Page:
Any particular memories of the bands?
Jimmy: Yes. One time, to get into Television Centre - such was the excitement at the time amongst the teenagers, that the Rolling Stones came in bins in the back of a truck, a refuse truck. When the Bay City Rollers came in, it was the only time that all five entrances of Television Centre were besieged. Nobody could get in, nobody could get out. I mean people from all these great shows, all these current affairs shows - they couldn’t get out for screaming dervishes at every single gate, and from that time the BBC put out a dictat that no group of any size would ever record at Television Centre again - they would record elsewhere and use the film, but they wouldn’t televise the group - that was after the Bay City Rollers thing.
Tell us about your catchphrases from TOTP.
Like so many people who have phrases, I didn’t realise they were phrases. It was the public who took the phrase up and made it into a phrase, and there was nobody more surprised than me to realise that something I’d said had actually registered that far with the public. So I never actually created any phrases at all. They were thrust upon me. When you get things like "How’s about that then", it never occurred to me that it would enter the national lexicon almost, or "Oioioioi". That was just a link, if I were putting a record on: "now then over here - oioioi - we’ve got -oioioi - oh it’s this side." So people go "oioioi". The famous American film star James Cagney never said "You dirty rat". Michael Caine has been reputed not to have said "Not a lot of people know that" but we get stuck with it and there’s nothing wrong with it - its good fun
Was TOTP part of the 'Swinging Sixties'?
TOTP epitomised what was going on for younger people at the time. It was simple insofar as most things were safe: sex was safe, a girl walking home late at night was safe. Booze hadn’t raised its head to the extent that it has today. Drugs were practically non-existent. It was such a time of freedom and emancipation for young people. Everything was wonderful and you could say that everything was safe and TOTP mirrored that. I made a big fuss of the audience, I made sure the audience got just as much camera coverage as the groups did, because I considered the audience, if anything, more important than the groups. You could see from their abandon that it was a perfectly natural demonstration of trouble-free joy.
Did TOTP benefit from coming to swinging London?
Jimmy: I don’t think TOTP gained anything by coming down to London from its base in Manchester. Nobody is important in London, nobody is rich, because London eats everybody! When it was in Manchester it was a recognisable entity, people worshipped TOTP. If they’d left it where it was, it would have still had that marvellous fresh flavour. You can’t take something into London and have that same freshness.
As it went through the 70’s TOTP was criticised for sexism - what is your view?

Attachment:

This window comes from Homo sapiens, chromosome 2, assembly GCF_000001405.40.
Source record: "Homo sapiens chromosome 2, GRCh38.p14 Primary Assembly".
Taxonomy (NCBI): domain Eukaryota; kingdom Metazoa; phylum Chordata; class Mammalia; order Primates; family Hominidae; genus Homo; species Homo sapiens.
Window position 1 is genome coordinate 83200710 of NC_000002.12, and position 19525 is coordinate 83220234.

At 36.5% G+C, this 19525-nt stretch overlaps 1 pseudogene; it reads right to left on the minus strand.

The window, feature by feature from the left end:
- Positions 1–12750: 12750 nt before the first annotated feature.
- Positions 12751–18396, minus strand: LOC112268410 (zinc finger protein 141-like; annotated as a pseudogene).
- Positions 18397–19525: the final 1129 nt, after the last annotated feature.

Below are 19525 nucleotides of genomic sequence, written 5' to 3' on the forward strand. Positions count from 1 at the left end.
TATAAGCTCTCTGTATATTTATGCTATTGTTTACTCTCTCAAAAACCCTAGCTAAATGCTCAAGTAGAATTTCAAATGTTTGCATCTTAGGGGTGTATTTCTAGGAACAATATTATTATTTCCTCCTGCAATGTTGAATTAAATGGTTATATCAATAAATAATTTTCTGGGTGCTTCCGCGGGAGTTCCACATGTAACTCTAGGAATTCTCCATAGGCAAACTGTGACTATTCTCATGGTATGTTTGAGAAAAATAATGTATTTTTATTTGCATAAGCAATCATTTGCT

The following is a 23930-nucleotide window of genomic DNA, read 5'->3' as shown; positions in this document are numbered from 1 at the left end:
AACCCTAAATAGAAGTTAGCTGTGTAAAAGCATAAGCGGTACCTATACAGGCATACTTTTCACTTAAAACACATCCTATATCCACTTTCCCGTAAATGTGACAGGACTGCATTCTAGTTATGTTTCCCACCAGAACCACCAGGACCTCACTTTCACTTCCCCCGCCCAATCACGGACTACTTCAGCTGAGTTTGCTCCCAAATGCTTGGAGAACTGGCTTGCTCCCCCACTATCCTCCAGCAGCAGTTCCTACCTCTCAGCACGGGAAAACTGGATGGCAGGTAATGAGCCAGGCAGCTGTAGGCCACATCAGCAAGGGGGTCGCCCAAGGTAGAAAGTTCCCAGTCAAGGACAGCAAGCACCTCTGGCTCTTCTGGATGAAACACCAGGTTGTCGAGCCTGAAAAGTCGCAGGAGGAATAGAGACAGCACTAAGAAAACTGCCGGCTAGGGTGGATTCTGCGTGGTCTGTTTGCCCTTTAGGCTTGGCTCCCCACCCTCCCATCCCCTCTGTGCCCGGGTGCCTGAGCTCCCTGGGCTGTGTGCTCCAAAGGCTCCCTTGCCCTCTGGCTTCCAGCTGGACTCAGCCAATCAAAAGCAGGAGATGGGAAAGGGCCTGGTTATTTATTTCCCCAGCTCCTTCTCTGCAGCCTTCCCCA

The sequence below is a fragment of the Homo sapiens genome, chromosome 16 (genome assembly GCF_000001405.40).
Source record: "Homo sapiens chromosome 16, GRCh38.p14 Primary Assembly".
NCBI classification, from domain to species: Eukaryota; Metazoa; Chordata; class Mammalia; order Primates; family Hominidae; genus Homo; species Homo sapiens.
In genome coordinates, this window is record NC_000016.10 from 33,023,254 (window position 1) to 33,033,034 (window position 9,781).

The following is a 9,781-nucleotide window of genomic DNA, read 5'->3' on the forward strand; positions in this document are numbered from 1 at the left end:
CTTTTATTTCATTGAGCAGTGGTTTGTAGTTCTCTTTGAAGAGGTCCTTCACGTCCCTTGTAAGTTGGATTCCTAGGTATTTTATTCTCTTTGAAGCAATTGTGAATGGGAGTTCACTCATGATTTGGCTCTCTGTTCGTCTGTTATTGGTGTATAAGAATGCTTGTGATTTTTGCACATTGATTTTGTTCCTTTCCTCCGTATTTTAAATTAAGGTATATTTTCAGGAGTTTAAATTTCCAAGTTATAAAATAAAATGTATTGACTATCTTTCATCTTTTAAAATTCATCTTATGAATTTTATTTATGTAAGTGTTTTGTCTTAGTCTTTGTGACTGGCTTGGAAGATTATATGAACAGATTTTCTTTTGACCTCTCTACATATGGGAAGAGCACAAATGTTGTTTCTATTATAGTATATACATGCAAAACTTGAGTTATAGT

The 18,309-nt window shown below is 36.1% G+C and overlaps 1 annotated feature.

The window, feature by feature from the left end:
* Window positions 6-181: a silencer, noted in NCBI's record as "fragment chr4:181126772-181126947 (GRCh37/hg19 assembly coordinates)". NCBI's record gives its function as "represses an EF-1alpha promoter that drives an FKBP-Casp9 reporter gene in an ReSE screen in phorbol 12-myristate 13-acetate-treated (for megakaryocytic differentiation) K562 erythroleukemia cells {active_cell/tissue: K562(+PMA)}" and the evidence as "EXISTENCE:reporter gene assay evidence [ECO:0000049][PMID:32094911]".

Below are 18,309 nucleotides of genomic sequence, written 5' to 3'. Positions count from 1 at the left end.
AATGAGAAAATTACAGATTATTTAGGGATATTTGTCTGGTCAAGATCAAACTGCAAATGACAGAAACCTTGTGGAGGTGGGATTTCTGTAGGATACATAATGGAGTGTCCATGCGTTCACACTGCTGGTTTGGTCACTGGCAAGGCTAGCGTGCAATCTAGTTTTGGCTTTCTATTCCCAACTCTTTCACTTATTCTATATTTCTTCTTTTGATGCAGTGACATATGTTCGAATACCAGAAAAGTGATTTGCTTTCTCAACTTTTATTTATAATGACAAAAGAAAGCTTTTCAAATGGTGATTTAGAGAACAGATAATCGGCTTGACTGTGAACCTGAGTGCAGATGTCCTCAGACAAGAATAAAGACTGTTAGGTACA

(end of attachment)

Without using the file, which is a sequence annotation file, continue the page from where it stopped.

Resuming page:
Jimmy: In the 70s, 80s and 90s there came something called Political Correctness. Now Political Correctness, apart from being a load of crap, is something that gives lesser people a tub to thump, people who are nothing. They would come and say you are doing this and that. Why didn’t they ask Pan’s People if they minded dancing in provocative gear? They enjoyed it. Queen Cleopatra wore gear like that - I mean, do me a favour! Political correctness has ruined more people, jobs, and atmospheres than anything else in today’s society.
Did you have any particular memories of being in the BBC bar?
Jimmy: Never went there once in my life. In twenty years I never went in the BBC bar. I didn’t drink. I didn’t want to go and stand about like a stork on one leg going "yack yack yack", because I tell you something, if you took anybody from the BBC bar in those days now and said "can you remember anything you actually said or heard in the BBC bar?" they couldn’t remember. What a waste of time
You introduced Abba - tell us about that.
Jimmy: Abba - a terrific group. One of the first really mega groups in the world, so much so that when they went on a gig anywhere in the world they could dictate what currency they got paid in. If they did a job in Germany and they wanted to be paid in American dollars - they got paid in American dollars. Nobody ever did that before, they were just "wow". They were on their way to being big, they were four great people, they spoke perfect English and they were so pleased to be part of TOTP that it showed in their performance, they enjoyed doing what they did. They were lovely people.
What did you think of the Punk era?
Jimmy: The punk era was one of those where older people threw up their hands and went shock horror - look at this - good heavens! But in actual fact a lot of the punk bands didn’t know how they were supposed to act. We had one band and they were pussycats. All the way through the day, all the way through the performance. When it finished, one of the lads had got a paper cup with half a cup of tea left. He suddenly realised, and remembered that he was meant to be a punk, and he threw the cup of tea and everybody went "ooh"! He said sorry, because even punk people forget what it was like to be a punk. It was only an act.
Did the punk bands behave themselves?
Jimmy: Everybody behaved on TOTP. If they misbehaved, they ran the chance of not having their next record played. That was professional death so everybody behaved.